Saturday, May 25, 2024

College football predictions: Second-chance expert picks for 2022 national champion, playoff field, more

Seven weeks into the 2022 college football season, let’s just say it has not played out as expected. One of the most chaotic seasons of the last 15 years enters the halfway point with Tennessee, USC, Ole Miss and perhaps even Texas in the College Football Playoff conversation while programs like Alabama and reigning national champion Georgia are not looking as consistently impressive as they have in the recent past.

Whereas the Bulldogs were the clear No. 1 team in the nation at this point last season, that top spot has not yet been gripped in 2022. Georgia does sit No. 1 in the AP Top 25 and Coaches Poll, but Ohio State leads the pack in the CBS Sports 131 with the Buckeyes also a +180 favorite to win the national championship, according to Caesars Sportsbook.

Tennessee has arguably the best resume at the midway point sitting at 6-0 with four wins over top-25 opponents and its first victory over rival Alabama in 15 seasons. Led by quarterback Hendon Hooker, the Volunteers sit with the nation’s No. 2 scoring offense, averaging 47.7 points per game, as Hooker himself has swiftly moved into the Heisman Trophy race as a key contender (+450) alongside OSU signal caller C.J. Stroud (+100).

Besides Georgia, Ohio State and Tennessee, six other programs are still undefeated at the midway point: Michigan, Clemson, Ole Miss, TCU, UCLA and Syracuse. The Horned Frogs are in the midst of a tremendous turnaround in Year 1 under Sonny Dykes, while the Bruins seem to finally be putting it all together behind Dorian Thompson-Robinson in Year 5 with Chip Kelly.

Speaking of the Bruins, the Pac-12 seems to be undergoing a bit of a resurgence as it prepares for USC and UCLA to leave for the Big Ten. Oregon and Utah have both bounced back from Week 1 losses to SEC opponents; they now sit in the top 15 nationally with the previously unbeaten Trojans now hoping to power through the rest of their after falling at the Utes last week.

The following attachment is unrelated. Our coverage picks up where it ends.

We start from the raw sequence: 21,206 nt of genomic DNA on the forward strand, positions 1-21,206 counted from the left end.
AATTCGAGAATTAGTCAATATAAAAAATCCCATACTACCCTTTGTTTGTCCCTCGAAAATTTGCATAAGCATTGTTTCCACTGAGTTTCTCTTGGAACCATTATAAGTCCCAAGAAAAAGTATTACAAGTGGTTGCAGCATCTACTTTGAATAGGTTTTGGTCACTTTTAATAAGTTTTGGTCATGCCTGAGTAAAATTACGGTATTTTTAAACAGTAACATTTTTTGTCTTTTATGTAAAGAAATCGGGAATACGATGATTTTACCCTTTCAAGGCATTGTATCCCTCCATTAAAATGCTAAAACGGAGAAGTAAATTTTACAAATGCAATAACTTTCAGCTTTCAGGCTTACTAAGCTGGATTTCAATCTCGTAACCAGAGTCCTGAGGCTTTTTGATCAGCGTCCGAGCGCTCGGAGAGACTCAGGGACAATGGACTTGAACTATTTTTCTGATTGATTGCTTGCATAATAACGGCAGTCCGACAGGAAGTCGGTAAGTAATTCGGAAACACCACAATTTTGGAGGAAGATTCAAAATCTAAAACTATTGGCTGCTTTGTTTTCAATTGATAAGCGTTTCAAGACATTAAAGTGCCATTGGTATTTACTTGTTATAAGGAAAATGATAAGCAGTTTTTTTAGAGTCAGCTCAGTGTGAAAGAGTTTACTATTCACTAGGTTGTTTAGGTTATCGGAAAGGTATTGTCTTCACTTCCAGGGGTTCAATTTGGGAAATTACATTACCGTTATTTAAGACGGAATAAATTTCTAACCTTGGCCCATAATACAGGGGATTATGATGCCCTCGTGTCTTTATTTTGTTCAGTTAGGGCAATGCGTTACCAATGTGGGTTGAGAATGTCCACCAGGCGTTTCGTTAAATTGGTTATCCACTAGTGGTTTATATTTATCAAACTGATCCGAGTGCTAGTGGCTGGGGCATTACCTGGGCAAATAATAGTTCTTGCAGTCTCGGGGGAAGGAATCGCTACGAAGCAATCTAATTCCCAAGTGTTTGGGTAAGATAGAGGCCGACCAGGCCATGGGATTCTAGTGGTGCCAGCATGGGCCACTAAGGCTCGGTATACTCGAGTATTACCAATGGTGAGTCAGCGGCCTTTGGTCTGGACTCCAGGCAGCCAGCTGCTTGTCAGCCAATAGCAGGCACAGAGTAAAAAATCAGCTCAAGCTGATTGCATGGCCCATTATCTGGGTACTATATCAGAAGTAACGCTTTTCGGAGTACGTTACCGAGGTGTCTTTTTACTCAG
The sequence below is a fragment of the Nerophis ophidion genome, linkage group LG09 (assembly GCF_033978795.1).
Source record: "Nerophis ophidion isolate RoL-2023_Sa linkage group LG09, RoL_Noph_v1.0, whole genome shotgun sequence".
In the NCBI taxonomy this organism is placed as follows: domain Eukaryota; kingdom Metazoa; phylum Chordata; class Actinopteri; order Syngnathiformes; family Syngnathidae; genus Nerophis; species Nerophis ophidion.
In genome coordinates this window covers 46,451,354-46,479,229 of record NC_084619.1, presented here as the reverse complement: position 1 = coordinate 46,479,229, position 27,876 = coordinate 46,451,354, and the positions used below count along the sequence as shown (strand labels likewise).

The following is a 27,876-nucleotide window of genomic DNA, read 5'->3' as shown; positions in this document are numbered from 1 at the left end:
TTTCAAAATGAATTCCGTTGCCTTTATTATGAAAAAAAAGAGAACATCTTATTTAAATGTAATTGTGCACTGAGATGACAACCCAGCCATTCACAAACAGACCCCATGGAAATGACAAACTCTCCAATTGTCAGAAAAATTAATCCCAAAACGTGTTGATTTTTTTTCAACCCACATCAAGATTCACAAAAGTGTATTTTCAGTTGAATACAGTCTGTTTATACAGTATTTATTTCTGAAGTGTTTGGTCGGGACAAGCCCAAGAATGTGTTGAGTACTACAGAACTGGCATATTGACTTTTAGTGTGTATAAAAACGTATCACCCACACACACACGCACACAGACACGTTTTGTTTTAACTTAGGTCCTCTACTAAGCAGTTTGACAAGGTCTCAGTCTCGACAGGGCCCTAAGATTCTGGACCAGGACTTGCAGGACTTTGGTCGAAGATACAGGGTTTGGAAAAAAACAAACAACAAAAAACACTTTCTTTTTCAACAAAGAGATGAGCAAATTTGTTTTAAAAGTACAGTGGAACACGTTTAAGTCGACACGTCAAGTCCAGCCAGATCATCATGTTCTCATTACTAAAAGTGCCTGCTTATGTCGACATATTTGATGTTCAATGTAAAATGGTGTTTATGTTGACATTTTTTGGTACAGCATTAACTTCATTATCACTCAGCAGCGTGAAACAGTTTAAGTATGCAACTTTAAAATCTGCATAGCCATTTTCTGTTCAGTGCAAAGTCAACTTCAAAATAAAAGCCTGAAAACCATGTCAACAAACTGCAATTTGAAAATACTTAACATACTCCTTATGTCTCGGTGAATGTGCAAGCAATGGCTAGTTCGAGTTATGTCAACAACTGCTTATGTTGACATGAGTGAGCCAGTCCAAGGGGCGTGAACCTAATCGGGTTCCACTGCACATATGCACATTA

Beyond the on-field successes, the coaching carousel is already in full swing with five open jobs among Power Five programs (Arizona State, Colorado, Georgia Tech, Nebraska, Wisconsin) with more openings expected in the coming weeks.

We at CBS Sports open each season by having our staff break down its picks for the College Football Playoff, national champion, Coach of the Year and Heisman Trophy winner. But we are human, and even we can get things wrong. There was even a shakeup in our All-America selections on our midseason team.

That’s why we’re back at the halfway point of the season with a handful of second-chance expert picks. Here’s how we believe the rest of the 2022 college football season will play out.

College Football Playoff predictions

First two out

2022 national champion

Ohio State: I could sit here and list all of the reasons why Ohio State’s offense is elite … but you probably already know them. What is important, though, is that its defense — widely regarded as the Achilles heel of last year’s squad — is not just decent but elite. The Buckeyes rank among the top 10 in defensive yards per play (4.47), third-down defense (27.16%) and fewest plays allowed of 10+ yards (48). It limits big plays and tightens up when it matters most — two important factors that lead to defensive success. When you combine that dominance with the explosiveness brought by the offense on a consistent basis, you have the recipe for a national champion. Ohio State will run the table into the College Football Playoff and ride its elite level of complementary football to its first national crown since 2014. — Barrett Sallee (unanimous staff prediction)

Midseason Coach of the Year